The checklist loses some of its effectiveness when it’s too generic or overly burdensome. For example, a checklist that repeatedly lists items that are not applicable at a jobsite creates unnecessary review. Also, a checklist that looks like a book pages long can fatigue the inspector.


Identify the purpose of the risk management checklist and ensure that it aligns with the risk management program. The goals and checklist should be well aligned to outline acceptable and unacceptable risks.

Completion of the checklist is not “common sense.” Determine who will be responsible for the development of the checklist as well as who will be responsible for conducting the inspections. These two parties should collaborate to ensure the checklist is meets both their needs.

A training course and a set of instructions should be developed for the checklist. The checklist should be completed onsite and in the area where the conditions are present. A checklist that addresses conditions in the field shouldn’t be completed in the office. Include a frequency element into the design of the checklist. Is this checklist intended to be conducted daily, weekly or less frequently? Checklists that are conducted more frequently should generally be kept shorter, while a checklist that spans a greater time interval may take a broader approach.

Target the checklist on a specific risk whenever possible and create separate checklists for multiple risks. This allows for the most qualified individuals to complete the checklist and minimizes the amount of uncertainty.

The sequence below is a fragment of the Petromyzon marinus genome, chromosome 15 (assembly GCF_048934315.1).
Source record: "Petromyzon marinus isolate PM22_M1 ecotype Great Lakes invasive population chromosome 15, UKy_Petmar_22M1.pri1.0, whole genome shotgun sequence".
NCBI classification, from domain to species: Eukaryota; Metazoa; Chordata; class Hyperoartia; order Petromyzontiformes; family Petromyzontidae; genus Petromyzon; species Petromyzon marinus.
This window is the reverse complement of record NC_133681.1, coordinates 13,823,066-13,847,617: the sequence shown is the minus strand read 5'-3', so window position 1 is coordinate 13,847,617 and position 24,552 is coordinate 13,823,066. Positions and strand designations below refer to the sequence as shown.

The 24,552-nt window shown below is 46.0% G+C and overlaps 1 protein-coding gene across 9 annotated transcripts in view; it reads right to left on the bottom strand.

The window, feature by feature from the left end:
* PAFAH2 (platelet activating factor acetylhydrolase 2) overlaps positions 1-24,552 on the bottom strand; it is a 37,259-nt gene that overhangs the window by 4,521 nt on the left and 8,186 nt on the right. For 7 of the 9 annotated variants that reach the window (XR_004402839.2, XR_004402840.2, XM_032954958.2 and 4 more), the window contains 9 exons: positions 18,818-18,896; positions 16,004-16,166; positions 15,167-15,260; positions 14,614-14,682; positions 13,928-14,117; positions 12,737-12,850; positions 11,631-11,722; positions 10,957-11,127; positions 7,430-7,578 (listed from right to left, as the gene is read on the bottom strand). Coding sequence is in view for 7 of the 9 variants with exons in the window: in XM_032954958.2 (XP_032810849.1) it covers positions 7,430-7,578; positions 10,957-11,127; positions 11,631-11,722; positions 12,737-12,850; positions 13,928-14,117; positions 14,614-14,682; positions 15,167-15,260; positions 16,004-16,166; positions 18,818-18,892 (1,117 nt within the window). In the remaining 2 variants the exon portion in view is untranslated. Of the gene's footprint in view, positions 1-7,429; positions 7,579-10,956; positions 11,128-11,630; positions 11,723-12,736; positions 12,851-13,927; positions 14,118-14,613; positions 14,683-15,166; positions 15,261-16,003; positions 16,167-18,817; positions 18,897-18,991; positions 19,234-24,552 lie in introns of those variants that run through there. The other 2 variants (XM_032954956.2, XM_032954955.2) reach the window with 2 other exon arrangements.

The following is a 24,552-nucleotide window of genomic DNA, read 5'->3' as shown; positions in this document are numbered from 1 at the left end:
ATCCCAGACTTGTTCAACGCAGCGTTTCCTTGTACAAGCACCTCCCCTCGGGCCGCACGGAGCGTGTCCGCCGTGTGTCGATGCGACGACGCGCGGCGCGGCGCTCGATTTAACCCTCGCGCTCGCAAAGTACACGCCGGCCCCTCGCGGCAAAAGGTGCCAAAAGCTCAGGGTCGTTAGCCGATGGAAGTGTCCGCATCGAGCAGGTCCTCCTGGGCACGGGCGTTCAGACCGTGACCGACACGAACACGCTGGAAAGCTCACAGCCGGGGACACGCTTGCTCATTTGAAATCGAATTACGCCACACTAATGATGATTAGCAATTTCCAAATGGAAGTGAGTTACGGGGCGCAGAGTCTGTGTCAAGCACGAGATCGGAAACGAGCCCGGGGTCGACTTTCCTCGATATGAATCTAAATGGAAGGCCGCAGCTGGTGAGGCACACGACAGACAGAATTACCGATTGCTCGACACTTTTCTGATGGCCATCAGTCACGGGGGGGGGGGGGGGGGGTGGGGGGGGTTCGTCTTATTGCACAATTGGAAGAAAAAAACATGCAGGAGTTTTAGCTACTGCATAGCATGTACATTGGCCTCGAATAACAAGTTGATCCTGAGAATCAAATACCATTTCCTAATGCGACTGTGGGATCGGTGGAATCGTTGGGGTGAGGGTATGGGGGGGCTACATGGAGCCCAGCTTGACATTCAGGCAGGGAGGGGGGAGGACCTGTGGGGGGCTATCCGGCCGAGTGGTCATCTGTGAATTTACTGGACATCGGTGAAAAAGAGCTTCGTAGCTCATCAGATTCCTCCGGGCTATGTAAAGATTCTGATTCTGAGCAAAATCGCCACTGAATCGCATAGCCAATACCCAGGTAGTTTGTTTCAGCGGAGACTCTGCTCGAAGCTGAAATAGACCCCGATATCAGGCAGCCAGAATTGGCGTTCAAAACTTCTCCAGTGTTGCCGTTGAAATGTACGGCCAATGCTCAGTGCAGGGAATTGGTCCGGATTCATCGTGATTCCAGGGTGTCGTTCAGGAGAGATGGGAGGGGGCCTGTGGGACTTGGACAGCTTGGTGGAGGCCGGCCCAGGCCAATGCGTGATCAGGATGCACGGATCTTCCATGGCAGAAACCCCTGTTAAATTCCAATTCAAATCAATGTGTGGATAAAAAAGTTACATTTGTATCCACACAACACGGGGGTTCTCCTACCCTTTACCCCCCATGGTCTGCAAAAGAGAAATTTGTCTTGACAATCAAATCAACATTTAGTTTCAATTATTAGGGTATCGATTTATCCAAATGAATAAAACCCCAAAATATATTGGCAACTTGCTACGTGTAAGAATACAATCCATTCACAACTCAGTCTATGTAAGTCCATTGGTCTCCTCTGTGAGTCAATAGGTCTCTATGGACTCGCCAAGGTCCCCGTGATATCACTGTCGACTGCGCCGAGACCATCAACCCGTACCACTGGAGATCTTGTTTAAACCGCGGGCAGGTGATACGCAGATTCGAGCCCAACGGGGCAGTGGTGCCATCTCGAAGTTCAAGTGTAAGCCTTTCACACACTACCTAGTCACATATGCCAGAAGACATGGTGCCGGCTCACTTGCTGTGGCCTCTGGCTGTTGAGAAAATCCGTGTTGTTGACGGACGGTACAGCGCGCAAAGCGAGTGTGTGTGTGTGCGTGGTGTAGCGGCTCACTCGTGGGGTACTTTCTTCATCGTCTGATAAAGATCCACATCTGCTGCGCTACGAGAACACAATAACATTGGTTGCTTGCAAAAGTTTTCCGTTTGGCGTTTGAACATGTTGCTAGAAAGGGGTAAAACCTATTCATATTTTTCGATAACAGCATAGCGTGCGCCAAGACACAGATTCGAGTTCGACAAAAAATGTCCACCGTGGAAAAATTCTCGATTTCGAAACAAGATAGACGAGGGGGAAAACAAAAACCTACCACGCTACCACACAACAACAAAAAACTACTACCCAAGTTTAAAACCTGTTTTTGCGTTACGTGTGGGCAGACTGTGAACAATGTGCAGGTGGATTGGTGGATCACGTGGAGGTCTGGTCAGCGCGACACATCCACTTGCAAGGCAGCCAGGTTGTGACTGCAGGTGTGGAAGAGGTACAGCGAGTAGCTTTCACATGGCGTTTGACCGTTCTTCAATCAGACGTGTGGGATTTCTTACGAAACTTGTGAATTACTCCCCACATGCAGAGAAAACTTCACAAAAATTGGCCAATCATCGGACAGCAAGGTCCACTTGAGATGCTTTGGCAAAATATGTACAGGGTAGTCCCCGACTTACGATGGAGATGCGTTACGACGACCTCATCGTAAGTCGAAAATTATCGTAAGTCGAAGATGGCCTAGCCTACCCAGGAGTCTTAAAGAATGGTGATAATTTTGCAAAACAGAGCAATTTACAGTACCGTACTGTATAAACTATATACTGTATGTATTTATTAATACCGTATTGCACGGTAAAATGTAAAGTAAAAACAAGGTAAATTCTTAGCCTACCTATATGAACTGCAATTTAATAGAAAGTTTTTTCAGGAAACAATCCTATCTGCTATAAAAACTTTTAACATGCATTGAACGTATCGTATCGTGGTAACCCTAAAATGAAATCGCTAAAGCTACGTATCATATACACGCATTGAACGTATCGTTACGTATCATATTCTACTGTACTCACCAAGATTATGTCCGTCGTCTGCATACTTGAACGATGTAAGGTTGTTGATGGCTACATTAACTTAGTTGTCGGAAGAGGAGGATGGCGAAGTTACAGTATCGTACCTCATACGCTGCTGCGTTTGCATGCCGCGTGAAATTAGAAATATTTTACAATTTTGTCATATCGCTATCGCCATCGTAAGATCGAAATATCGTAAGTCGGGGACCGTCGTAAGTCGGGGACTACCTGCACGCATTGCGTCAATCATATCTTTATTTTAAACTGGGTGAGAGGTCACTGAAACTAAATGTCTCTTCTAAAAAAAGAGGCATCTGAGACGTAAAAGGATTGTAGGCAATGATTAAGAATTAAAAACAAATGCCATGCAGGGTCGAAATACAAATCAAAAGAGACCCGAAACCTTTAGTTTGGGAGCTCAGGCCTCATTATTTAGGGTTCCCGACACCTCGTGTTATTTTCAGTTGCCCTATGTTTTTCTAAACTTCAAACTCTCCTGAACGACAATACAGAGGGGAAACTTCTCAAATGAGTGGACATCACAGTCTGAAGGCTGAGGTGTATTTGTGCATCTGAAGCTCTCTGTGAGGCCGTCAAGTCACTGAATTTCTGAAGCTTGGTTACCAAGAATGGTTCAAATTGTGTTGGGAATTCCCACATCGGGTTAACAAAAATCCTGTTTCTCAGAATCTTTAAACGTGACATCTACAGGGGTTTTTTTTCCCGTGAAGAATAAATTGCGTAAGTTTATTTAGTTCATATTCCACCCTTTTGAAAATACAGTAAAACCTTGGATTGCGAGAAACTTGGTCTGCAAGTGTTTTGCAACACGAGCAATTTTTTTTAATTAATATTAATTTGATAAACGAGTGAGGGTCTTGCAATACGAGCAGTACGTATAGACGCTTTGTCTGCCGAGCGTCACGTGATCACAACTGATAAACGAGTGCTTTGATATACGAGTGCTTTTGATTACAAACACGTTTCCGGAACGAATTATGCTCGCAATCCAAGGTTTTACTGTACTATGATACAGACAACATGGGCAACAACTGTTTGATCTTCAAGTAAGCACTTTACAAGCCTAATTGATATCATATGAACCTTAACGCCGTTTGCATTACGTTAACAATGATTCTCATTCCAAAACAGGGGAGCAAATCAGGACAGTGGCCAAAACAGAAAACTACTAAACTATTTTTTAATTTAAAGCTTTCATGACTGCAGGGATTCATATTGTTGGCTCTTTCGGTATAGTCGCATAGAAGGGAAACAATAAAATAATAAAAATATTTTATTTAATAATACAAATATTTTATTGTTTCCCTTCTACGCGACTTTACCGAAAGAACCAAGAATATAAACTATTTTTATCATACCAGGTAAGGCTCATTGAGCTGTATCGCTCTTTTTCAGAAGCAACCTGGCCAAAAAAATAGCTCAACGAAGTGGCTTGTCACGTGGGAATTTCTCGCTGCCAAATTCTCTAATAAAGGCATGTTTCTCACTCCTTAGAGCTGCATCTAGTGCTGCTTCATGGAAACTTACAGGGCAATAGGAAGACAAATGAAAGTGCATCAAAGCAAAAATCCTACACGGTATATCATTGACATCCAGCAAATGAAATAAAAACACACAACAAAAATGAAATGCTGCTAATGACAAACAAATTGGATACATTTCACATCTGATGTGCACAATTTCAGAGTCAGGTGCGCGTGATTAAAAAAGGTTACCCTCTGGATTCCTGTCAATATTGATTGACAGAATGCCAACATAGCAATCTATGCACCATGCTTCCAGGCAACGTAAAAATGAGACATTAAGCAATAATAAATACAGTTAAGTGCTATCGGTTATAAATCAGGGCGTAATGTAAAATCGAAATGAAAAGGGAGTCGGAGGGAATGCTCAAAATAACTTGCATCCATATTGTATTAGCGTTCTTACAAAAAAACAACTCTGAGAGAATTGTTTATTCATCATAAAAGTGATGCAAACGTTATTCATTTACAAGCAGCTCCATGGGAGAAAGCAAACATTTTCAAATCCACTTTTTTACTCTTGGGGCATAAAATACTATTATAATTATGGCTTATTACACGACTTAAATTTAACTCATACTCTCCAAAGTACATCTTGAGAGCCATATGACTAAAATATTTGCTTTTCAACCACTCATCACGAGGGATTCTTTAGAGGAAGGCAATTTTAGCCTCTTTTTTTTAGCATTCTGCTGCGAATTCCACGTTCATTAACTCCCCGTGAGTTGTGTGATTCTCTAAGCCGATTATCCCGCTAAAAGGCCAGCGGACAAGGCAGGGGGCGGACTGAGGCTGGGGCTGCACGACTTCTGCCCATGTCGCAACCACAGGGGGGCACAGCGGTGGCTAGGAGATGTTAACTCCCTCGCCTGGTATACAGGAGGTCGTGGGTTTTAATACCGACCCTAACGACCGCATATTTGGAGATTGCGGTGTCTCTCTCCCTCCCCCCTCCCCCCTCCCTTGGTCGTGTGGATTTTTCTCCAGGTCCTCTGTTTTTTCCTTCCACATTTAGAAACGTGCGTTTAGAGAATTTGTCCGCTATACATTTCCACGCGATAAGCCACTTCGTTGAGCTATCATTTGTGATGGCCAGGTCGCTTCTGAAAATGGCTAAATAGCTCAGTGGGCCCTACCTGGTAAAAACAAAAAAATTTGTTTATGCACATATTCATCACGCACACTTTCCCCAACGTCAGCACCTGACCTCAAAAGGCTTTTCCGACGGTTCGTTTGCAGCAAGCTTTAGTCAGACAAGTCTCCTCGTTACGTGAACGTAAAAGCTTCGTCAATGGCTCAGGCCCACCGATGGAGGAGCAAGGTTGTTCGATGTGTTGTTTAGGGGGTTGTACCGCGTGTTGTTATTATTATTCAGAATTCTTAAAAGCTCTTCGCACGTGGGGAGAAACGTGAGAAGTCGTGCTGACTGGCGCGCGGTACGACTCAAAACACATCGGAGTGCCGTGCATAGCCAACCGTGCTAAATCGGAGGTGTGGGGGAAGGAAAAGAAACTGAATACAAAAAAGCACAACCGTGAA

A variety of checklists can be found online, from equipment manufacturers and from safety and insurance publications. Each is set to accomplish a different goal. The right checklist may already be developed, may be a blend from several sources or may need to be a custom creation. A checklist that identifies an unsatisfactory condition is good, but a checklist that looks at unsatisfactory behaviors can be more beneficial.

Plan for the unexpected and allow for items to be identified that were not originally anticipated by leaving blank areas. Each checklist also needs to have an area where general information, such as date, time, location, auditor and notes can be added.

Include accountability for corrective actions. If the checklist reveals a deficiency, allow for a corrective action to be documented on the form.

Incorporate a chain of command addressing where the completed checklist will be sent to and identifying what, if any, follow-up actions are necessary.

Items that the checklist addresses need to find a balance between too general and too specific. This balance may need to be adjusted as the checklist matures.

Consider an electronic format for the checklist. This helps to streamline findings and corrective actions and can more easily identify trends.

Finally, when the checklist is perfected, be prepared to change it.

by Phil Casto
Phil Casto is Senior Vice President for Risk Services at HUB International. Casto has extensive experience in the construction, manufacturing and petrochemical industries. He serves as a resource for the insurance brokerage operations, providing solutions in the areas of risk mitigation, safety, regulatory compliance, and workers compensation.